It’s been, oh, a little over two hours since the last dual-stick shooter hit the App Store, so I doubt you’ve been wanting for a game like Infinity Field [$1.99]. But I’m digging what Forze Field is doing with its dual-stick joint enough to bring it to your attention. Sure, it’s yet another Geometry Wars [$.99] offshoot, yet what it lacks in originality in the sound and visuals department, it makes up for with clever modes and mechanics.
There’s no real starting point in Infinity Field, but I think the campaign is a beautiful place to find your legs. As a whole, it’s paced well, allowing you get a sense of the shooting, the AI, and the different power-ups without stress. But it’s also a great place to find some continuity and a sense of progression -- two things a lot of dual-stick shooters lack.
Of course, there are a healthy amount of one-off modes to choose from if campaign isn't your thing and these modes are really unique or abstract takes on the genre. "Snake," for example, puts a tail on the end of your ship that steadily grows as you kill. The catch here is that you aren’t blowing up stuff with bullets. Instead, you’re using a laser leash that connects the ship to the tail, cutting enemies while moving around in circles.
"Zombie" is a great example of the more abstract of the offerings. This mode has you firing a special attack stream that incapacitates the vast majority of enemies, but doesn’t clear them off the map. Interestingly, the only way you can kill these “dead” foes is by hitting a bomb power-up that appears every so often.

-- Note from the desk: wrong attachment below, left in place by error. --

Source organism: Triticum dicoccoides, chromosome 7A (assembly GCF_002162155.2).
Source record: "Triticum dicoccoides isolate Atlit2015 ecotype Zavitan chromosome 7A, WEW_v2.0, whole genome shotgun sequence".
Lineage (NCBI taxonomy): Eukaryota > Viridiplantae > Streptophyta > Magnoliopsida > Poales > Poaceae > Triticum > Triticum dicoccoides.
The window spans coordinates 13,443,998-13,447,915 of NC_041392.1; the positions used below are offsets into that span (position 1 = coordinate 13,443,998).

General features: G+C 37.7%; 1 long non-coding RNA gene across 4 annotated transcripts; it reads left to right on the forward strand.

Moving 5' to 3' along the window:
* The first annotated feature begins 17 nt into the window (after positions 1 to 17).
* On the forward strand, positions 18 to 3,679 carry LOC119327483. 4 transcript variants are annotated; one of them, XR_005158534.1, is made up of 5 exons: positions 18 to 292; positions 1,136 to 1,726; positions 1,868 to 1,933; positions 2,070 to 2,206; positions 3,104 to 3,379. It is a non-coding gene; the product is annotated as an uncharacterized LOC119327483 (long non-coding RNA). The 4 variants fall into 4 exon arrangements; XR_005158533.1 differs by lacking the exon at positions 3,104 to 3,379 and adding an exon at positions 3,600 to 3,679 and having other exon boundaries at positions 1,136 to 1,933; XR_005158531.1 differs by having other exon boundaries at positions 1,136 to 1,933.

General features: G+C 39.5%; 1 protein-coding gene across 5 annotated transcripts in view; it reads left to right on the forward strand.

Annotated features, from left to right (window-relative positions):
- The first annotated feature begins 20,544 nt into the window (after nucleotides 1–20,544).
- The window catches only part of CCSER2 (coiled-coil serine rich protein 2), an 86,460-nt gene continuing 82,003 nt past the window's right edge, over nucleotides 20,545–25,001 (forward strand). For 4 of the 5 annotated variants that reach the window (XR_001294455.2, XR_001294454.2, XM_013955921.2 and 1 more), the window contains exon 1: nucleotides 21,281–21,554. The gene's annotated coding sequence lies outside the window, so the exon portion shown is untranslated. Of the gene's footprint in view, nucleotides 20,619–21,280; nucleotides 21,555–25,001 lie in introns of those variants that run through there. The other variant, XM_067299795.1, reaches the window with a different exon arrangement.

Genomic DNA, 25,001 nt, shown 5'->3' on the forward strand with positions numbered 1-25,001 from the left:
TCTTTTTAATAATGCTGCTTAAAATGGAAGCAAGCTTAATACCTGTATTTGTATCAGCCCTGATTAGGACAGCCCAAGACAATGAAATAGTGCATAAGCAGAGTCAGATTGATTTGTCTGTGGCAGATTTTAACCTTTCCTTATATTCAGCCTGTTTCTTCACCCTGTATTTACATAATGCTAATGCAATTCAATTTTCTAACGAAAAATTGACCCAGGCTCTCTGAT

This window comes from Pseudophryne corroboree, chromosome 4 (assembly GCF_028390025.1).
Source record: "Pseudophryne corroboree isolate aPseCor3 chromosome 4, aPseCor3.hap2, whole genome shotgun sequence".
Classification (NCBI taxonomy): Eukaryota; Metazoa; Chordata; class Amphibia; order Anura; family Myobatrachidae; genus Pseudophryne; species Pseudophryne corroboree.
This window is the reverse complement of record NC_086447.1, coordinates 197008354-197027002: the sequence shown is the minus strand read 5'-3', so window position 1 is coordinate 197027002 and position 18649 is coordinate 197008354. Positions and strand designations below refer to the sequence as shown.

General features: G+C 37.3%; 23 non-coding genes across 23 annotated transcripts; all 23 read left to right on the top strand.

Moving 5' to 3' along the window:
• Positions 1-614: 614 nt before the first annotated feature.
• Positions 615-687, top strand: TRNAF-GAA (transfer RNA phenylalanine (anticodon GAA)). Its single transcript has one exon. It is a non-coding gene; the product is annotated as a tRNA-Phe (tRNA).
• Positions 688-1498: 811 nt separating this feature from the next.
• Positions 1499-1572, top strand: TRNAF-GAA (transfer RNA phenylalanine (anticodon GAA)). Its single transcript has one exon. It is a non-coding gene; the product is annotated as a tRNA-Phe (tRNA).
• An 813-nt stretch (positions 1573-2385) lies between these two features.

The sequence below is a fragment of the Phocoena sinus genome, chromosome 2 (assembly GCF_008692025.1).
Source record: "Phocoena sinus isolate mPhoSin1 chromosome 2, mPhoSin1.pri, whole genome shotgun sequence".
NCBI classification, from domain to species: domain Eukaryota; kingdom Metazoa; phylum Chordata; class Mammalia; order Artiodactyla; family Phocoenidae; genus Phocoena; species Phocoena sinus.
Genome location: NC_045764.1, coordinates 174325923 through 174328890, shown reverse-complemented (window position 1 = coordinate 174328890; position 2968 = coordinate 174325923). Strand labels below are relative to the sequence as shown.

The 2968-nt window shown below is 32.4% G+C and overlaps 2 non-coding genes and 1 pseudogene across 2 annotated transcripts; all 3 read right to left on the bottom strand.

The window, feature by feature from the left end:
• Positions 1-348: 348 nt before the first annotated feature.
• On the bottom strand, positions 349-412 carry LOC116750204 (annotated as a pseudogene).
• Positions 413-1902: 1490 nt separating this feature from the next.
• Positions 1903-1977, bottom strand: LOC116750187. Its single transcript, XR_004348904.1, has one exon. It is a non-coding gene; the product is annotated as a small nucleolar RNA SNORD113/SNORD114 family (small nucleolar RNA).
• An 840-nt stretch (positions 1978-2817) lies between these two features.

As you’d expect, your finger or thumb can sometimes get in the way of the action, but there’s some cool mitigation of this common bugbear. Levels are presented at a tilt, giving you a great angle on the action. Also, as soon as you take your both fingers off the iPad, the game auto-pauses, giving you time to re-adjust without causing you problems.
I should note that there are some awesome two-player options in the one-off modes as well, including some neat iPod-to-iPad connectivity. If you don’t have rich friends, relax; two people can play on one tablet, too, and it looks rad, though presumably a little clumsy in practice.
You’ll find more “good” peppered throughout the design. I think the power-ups in particular are solid. Most won’t change your approach to the core game, but there are a couple, like the leash, that radically change-up the pacing mid-game.
I’m also a fan of the AI behavior and scripting. Sure, there are a couple of obvious genre throwbacks in terms of enemies, but there’s enough unique stuff here to freshen up the experience.
The one spot I’d criticize are the visuals in particular. While the particle stuff on the explosions are great, I think the art comes off as a little flat. The game just doesn’t pop like it should. Also, the look is very Geometry Wars, which is a bummer. There's still room for creative interpretations of retro-style shooters.
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